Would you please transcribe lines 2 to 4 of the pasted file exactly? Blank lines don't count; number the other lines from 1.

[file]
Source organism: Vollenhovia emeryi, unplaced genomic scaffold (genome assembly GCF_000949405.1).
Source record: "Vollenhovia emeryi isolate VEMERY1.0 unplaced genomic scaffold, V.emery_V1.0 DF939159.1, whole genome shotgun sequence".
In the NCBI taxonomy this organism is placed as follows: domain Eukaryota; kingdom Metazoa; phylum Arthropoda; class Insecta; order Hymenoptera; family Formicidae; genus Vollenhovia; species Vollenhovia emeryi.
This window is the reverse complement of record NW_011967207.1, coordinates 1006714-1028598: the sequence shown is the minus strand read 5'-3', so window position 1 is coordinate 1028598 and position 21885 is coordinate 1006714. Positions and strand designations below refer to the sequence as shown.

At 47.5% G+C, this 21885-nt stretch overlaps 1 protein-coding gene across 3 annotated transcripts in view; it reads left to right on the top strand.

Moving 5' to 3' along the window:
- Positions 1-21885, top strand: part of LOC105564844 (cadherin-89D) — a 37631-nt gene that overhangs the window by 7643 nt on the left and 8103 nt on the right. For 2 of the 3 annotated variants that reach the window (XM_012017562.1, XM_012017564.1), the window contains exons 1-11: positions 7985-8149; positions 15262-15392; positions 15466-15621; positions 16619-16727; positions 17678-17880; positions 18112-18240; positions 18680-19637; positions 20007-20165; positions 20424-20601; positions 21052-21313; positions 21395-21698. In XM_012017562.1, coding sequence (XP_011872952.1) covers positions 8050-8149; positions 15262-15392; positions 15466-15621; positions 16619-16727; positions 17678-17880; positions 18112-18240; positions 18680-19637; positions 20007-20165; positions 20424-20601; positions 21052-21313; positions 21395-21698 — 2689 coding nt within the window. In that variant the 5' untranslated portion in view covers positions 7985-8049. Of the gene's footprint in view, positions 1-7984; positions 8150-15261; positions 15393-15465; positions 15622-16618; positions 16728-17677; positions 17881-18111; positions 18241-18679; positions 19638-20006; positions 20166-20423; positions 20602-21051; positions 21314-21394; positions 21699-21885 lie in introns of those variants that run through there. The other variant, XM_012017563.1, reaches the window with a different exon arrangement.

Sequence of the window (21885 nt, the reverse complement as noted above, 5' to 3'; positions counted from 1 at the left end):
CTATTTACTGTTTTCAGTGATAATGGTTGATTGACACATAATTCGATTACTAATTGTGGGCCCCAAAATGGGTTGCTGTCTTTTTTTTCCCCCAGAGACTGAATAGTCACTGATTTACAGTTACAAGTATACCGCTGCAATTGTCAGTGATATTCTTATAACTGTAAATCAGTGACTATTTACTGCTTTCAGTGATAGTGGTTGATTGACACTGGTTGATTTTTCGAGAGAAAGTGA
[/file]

Source record: "Vollenhovia emeryi isolate VEMERY1.0 unplaced genomic scaffold, V.emery_V1.0 DF939159.1, whole genome shotgun sequence".
In the NCBI taxonomy this organism is placed as follows: domain Eukaryota; kingdom Metazoa; phylum Arthropoda; class Insecta; order Hymenoptera; family Formicidae; genus Vollenhovia; species Vollenhovia emeryi.
This window is the reverse complement of record NW_011967207.1, coordinates 1006714-1028598: the sequence shown is the minus strand read 5'-3', so window position 1 is coordinate 1028598 and position 21885 is coordinate 1006714. Positions and strand designations below refer to the sequence as shown.